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[bug #15176] .SECONDARY changes build order

From: Paul D. Smith
Subject: [bug #15176] .SECONDARY changes build order
Date: Sun, 14 Jun 2009 06:50:34 +0000
User-agent: Mozilla/5.0 (X11; U; Linux i686; en-US; rv: Gecko/2009060309 Ubuntu/8.04 (hardy) Firefox/3.0.11

Update of bug #15176 (project make):

                  Status:                    None => Not A Bug              
             Open/Closed:                    Open => Closed                 


Follow-up Comment #2:

This is indeed not a bug, but not because of the reason given in comment #1. 
All POSIX-compliant implementations of make, including GNU make, _do_ provide
an implicit build order which is guaranteed to start with the first
prerequisite in the prereq list and build each one in turn until all are up to
date.  Adding parallel builds into the mix doesn't change this, but what it
DOES do is make the order of builds unreliable because some prerequisites
might take longer than others; this means you could be building things in an
unexpected order.

However, since this makefile doesn't use parallelism anyway, that's not an
issue here.

The difference here is, as noted in the description, the .SECONDARY.  The
behavior of .SECONDARY, as described in the manual, is that it marks the
target as having one aspect of a true intermediate file's behavior; this

If an ordinary file B does not exist, and `make' considers a target that
depends on B, it invariably creates B and then updates the target from B.  But
if B is an intermediate file, then `make' can leave well enough alone.  It
won't bother updating B, or the ultimate target, unless some prerequisite of B
is newer than that target or there is some other reason to update that

So here's the thing: in your example, prereq1 is secondary which means that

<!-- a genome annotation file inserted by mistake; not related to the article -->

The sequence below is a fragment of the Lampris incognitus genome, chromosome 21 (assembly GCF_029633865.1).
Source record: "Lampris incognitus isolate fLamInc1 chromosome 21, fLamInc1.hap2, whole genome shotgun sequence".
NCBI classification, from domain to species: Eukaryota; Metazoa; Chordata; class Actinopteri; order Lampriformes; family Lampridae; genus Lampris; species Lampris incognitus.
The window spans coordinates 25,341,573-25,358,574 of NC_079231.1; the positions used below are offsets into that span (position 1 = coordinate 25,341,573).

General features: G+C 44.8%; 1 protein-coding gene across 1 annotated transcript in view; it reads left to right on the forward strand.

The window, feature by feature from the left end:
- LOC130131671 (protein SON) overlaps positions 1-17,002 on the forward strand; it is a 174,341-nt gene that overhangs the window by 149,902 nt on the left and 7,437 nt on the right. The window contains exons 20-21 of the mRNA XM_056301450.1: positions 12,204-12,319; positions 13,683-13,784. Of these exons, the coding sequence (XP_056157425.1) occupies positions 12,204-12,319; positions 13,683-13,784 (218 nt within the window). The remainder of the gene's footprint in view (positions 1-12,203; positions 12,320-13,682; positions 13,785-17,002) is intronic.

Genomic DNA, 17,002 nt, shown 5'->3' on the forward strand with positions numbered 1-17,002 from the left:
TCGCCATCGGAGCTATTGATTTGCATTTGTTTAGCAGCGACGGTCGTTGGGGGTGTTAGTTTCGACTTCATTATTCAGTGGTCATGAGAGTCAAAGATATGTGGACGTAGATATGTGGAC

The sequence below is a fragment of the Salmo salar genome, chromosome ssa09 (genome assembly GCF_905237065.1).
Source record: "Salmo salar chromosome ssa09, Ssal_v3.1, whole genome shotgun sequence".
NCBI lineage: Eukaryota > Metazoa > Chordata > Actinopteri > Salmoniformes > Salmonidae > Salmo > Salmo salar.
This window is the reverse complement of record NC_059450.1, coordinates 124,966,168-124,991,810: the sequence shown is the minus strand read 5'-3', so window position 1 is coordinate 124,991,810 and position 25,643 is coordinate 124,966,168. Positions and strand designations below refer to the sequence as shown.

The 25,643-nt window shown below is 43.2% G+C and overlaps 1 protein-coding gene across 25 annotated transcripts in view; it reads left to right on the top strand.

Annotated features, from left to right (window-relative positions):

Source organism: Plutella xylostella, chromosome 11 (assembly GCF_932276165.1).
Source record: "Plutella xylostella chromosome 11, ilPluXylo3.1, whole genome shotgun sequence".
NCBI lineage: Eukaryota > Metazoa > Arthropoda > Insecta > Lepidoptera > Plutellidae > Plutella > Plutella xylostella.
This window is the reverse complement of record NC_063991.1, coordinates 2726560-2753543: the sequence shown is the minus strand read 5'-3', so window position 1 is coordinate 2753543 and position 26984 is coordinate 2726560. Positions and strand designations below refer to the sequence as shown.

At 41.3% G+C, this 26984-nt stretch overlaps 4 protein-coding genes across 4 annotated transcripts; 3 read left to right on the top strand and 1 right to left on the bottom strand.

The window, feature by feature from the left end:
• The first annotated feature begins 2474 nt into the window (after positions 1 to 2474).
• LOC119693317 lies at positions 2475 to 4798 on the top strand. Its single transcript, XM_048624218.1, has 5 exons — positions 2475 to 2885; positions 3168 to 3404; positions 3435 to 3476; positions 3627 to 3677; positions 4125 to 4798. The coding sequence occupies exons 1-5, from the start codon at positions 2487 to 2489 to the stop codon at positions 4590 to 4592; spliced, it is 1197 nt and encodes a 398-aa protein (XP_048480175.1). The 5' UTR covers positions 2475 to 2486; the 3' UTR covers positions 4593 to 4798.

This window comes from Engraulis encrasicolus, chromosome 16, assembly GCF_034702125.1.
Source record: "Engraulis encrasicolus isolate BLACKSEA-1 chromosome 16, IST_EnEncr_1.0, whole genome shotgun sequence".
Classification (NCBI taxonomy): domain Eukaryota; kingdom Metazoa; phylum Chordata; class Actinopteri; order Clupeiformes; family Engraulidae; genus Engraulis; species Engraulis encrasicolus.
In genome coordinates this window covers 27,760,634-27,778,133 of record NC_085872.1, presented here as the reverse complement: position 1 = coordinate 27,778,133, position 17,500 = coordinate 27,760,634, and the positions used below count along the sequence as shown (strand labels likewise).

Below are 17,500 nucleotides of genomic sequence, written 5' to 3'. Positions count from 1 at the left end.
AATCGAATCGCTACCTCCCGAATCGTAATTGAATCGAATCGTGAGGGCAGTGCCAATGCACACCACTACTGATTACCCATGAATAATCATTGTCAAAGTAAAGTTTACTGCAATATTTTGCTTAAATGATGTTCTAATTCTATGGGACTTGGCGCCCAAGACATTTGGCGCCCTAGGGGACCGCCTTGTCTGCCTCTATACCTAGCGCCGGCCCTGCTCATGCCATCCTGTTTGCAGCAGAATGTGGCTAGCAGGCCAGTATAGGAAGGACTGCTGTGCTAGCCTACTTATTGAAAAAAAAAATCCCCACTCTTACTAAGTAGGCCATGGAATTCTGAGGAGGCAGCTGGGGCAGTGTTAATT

if it doesn't need to be run to build its parent (all), then it won't be run. 
So when make looks at prereq1 the first time it says "well, all doesn't need
to be rebuilt, so I won't run the rule for prereq1".  Then it goes to prereq2
and sees that it DOES need to be rebuilt... so it rebuilds prereq2.  Then make
discovers that "all" does need to be rebuilt afterall (because prereq2 was
rebuilt); now before it can rebuild all it DOES need to make sure that prereq1
exists so it goes back to build prereq1.

And that's why the order is different here.

You might say that as soon as make finds a prerequisite that must be rebuilt,
it should stop right there BEFORE rebuilding it and rebuild all the
secondary/intermediate files that it skipped.  Perhaps, but this still doesn't
get you identical behavior.  In this simple example it does but if prereq2
itself had lots of prerequisites then we can't know if prereq2 needs to be
rebuilt until we rebuild all those prerequisites, so those, at least, would
_still_ be built out of what we would consider "normal" order, if .SECONDARY
weren't used.

This behavior is just a side-effect of using .SECONDARY.  If you have real
build oder requirements you need to declare them explicitly in the makefile.


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